Fatigue is a symptom experienced by 80% of people who have MS. High temperatures tend to make fatigue worse. You can read more about it on the National Multiple Sclerosis Society’s website.
It’s summer here in North America. The weather experts say that 2018 is on pace to be the Earth’s fourth hottest year on record. People are dying because of the heat. I am lucky enough to have the means to pay for air conditioning and to have a job in a modern building that is sometimes a little too cold for comfort. My car, which I’m privileged to own, has air conditioning. I don’t have much to complain about.
I was diagnosed with MS in 2016, but I resisted applying for a disabled parking permit until last year. I didn’t think I really needed one because I don’t use an assistive device for mobility. My husband talked me into getting one, so now I have a permit issued by the state. I also have a permit for parking in disabled spots on the IU Bloomington campus where I work. I try not to use it much because I’m trying to lose weight. I need all the exercise I can get.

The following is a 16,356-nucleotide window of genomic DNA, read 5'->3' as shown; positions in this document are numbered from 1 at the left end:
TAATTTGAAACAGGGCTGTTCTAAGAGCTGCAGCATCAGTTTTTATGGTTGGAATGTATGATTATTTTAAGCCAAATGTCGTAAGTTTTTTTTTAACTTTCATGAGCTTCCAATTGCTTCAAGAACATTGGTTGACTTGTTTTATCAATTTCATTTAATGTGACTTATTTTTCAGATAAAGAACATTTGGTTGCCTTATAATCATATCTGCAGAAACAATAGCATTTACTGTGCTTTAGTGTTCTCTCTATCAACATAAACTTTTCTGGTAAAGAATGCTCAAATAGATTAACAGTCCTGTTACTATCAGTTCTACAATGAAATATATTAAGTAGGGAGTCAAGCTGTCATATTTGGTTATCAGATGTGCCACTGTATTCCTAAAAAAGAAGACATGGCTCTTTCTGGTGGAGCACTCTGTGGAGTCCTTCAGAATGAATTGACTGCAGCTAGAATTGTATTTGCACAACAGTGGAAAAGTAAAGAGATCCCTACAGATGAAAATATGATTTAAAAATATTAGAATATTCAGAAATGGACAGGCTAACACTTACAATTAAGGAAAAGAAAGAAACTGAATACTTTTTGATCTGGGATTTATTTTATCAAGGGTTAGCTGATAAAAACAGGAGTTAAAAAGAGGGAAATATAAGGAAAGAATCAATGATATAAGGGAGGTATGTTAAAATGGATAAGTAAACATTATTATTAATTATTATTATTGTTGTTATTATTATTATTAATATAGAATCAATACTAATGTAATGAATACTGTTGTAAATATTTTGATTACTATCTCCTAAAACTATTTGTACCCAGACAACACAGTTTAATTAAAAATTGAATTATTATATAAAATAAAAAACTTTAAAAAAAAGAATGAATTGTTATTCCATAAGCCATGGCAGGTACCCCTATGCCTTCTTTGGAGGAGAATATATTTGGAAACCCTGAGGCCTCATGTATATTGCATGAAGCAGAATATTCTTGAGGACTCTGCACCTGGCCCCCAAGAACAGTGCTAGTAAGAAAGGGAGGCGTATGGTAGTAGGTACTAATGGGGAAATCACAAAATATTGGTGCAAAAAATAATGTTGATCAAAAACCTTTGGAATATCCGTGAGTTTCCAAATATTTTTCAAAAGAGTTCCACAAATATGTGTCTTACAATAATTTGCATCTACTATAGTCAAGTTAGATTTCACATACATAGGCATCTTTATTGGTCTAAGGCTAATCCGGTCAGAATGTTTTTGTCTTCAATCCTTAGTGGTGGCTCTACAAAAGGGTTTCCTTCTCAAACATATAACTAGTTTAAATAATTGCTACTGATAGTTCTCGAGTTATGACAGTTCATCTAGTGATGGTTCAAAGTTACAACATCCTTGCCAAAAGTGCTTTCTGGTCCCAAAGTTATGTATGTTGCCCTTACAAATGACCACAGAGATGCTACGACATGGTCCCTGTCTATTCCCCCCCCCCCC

I have been parking in a disabled spot on really hot days. I feel a little guilty when I do though. A longish walk in the heat is not impossible for me. I can do it without falling over. Sometimes though, if I’m not feeling all that well, a walk in the heat can take its toll. The temperature didn’t seem that bad this morning, so I decided to park in a regular space. I was okay going in, but the trek to the car at the end of the day was taxing. When I got home, I was too tired to do any exercise. Whenever I don’t exercise I worry that I’ll never be able to lose weight. This leads to me feeling bad about everything.
The lesson here is that I don’t need to be a hero. Minimizing my time in the heat will allow me to conserve my energy for the things I want to do, like yoga or Wii Fit in the evening.
Here’s a fitting quote about self-care.